Getting a colonoscopy may not be high on your list of priorities this summer, but if you are 45 or older, you should add the appointment to your list of important to-dos.

“Colon cancer is the most common cancer I see, and I find about one each week,” Dr. Martin said. “I often find it in people with no symptoms who are coming in for a routine screening at the recommendation of a primary care provider. The good thing about finding colon cancer during a screening is that these cancers are often in the earliest stages and are very curable. If you find colon cancer early enough, there is an 85% to 90% cure rate.”

During this screening, your doctor will look for cancer and can prevent cancer by removing existing polyps. If nothing is found during your colonoscopy, it may be 10 years before another screening is recommended. 

Kathleen Martin

Lung Cancer: Hawa Edriss, MD, CHI Saint Joseph Medical Group – Pulmonology in Lexington

Lung cancer is the second leading cause of cancer in the U.S. and highly prevalent in Kentucky, with more than 2,600 deaths expected in 2021.

“Roughly 90% of lung cancer is related to smoking, and a lot of people smoke here,” Dr. Edriss said. “Screening with a low-dose CT scan is easy and painless and can find lung cancer at stage 1 or 2 as opposed to stage 3 or 4. This is critically important. If you wait to get screened until you are symptomatic, you are likely at stage 4 with limited treatment options and a low survival rate.”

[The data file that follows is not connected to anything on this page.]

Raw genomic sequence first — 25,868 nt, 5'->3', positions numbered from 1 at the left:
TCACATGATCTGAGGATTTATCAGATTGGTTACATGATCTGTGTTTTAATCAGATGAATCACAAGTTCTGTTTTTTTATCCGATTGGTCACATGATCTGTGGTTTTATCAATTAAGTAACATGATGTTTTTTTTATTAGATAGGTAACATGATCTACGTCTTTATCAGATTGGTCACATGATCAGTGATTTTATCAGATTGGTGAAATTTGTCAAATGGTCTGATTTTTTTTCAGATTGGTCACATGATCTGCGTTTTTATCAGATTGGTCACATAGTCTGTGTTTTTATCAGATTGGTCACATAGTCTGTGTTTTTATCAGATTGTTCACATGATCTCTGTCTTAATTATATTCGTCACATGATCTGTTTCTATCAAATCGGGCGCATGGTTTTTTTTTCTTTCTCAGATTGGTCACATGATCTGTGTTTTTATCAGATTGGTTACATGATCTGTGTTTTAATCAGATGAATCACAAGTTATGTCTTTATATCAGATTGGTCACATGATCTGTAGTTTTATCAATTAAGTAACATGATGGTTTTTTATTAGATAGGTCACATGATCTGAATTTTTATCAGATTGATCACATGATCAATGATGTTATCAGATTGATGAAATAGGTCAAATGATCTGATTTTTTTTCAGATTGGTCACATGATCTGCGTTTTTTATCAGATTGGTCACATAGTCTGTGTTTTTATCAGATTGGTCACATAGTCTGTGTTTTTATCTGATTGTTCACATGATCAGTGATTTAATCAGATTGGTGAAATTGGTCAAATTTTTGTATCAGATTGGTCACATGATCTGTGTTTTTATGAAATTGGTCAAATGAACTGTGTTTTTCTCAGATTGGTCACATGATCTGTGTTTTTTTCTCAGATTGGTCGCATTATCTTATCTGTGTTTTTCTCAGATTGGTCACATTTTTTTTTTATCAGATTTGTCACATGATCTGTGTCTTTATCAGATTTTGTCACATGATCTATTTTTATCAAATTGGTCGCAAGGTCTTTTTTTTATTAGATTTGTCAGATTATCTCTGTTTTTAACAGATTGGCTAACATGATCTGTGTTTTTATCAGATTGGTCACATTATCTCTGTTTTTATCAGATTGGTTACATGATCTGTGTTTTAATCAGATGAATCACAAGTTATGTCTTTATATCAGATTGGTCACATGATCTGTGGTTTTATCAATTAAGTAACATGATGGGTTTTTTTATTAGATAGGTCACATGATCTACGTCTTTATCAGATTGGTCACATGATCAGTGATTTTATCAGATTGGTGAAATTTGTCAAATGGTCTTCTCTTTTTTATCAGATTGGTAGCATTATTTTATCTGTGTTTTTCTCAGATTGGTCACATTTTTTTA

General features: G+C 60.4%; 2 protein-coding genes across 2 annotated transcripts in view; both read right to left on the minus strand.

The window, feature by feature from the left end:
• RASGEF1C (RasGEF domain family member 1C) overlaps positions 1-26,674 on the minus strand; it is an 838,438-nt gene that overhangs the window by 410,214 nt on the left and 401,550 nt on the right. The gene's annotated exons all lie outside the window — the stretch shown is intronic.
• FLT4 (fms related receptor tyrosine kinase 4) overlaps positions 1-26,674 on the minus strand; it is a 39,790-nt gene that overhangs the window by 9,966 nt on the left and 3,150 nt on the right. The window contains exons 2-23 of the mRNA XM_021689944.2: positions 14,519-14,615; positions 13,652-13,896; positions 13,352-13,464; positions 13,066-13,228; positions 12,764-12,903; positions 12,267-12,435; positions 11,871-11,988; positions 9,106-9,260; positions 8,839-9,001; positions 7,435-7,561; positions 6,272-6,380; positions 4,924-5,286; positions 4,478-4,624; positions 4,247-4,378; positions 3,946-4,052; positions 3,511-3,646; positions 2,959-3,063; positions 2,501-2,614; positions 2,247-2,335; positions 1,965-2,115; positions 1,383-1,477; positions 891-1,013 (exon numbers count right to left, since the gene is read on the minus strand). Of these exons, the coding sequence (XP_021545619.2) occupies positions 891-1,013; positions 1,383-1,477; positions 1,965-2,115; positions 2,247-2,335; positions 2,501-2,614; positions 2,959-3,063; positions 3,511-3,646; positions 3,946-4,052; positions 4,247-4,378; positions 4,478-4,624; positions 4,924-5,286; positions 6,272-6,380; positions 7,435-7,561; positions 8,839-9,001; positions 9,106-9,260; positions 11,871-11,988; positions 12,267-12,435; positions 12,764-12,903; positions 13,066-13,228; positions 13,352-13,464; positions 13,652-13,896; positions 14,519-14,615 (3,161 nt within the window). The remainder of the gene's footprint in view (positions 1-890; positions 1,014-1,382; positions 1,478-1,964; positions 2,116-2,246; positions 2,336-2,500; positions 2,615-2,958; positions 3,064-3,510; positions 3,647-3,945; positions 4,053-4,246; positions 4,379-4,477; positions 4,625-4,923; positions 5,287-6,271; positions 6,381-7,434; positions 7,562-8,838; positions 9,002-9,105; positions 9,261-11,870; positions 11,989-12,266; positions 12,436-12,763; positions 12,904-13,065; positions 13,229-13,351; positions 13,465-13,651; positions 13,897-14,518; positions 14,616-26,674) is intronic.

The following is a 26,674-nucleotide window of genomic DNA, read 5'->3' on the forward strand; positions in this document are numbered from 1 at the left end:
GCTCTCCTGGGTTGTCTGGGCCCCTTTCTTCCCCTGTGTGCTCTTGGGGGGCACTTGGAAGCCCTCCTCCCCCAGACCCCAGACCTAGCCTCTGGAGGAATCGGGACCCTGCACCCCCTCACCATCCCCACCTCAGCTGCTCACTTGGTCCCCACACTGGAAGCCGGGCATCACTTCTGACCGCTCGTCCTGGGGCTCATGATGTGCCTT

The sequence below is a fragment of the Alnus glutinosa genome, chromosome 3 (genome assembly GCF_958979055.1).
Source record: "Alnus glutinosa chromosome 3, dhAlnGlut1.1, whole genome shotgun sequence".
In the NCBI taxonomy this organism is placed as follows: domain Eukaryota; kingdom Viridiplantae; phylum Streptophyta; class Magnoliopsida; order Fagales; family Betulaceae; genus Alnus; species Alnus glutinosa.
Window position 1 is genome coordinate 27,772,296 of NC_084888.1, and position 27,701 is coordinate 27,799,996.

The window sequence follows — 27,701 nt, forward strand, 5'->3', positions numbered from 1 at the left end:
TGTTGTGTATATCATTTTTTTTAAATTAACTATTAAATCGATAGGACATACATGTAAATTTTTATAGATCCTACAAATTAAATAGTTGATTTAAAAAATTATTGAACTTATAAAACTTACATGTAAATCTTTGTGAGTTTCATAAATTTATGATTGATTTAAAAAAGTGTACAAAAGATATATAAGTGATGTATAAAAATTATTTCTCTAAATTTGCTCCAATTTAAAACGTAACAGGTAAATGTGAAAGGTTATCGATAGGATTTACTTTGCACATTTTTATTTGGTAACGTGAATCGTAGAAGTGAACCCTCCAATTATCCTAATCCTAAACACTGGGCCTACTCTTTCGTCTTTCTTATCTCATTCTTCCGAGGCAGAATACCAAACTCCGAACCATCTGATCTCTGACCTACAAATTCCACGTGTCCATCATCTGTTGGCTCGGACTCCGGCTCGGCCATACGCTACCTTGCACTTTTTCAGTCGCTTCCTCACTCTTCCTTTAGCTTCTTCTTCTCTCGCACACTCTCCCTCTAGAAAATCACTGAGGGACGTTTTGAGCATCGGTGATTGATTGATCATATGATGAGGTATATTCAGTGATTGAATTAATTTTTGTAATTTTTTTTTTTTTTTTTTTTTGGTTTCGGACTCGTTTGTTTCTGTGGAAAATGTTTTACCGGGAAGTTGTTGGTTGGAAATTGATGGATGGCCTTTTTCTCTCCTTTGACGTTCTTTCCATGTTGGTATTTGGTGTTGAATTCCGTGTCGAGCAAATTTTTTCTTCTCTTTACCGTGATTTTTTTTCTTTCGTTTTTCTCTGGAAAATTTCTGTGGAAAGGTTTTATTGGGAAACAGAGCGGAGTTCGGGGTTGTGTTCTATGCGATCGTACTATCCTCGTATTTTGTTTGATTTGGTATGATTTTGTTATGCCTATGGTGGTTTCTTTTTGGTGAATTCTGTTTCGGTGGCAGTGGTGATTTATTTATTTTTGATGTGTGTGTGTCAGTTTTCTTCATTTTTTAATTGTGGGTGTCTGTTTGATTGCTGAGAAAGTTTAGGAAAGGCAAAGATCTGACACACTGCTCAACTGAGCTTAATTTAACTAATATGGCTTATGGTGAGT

The U.S. Preventive Services Task Force recommends annual low-dose CT screenings if you are 50 to 80 years old, have a 20-pack-year smoking history, and smoke currently or have stopped smoking within the past 15 years. 

Hawa Edriss

Prostate Cancer: Paul Rober, MD, CHI Saint Joseph Medical Group – Urology in Lexington

The prostate-specific antigen (PSA) blood test is the standard screening test for prostate cancer. However, deciding to have this type of screening is a decision that should be made with your physician.

“The drawback of a PSA test is that elevated PSA levels may not be due to prostate cancer,” Dr. Rober said. “The evaluation of someone with elevated PSA levels has risks associated with it, so it is important to balance the risk of a false positive test versus the risk of missing someone with a cancer you can treat.”

Talk to your doctor about prostate cancer screening if you are a man who is:

  • Age 50 with an average risk for prostate cancer and have a life expectancy of at least 10 more years
  • Age 45 and in a high-risk group, such as Black men and men with a first-degree relative who was diagnosed with prostate cancer before age 65
  • Age 40 and in an extremely high-risk group, especially if you have multiple first-degree relatives diagnosed with prostate cancer at a young age
Paul Rober

Call 844.940.HOPE (4673) or visit to schedule your cancer screening. 

A version of this article originally appeared in the Summer 2021 edition of Spirit of Health. For more stories like this one, subscribe to Spirit of Health magazine today.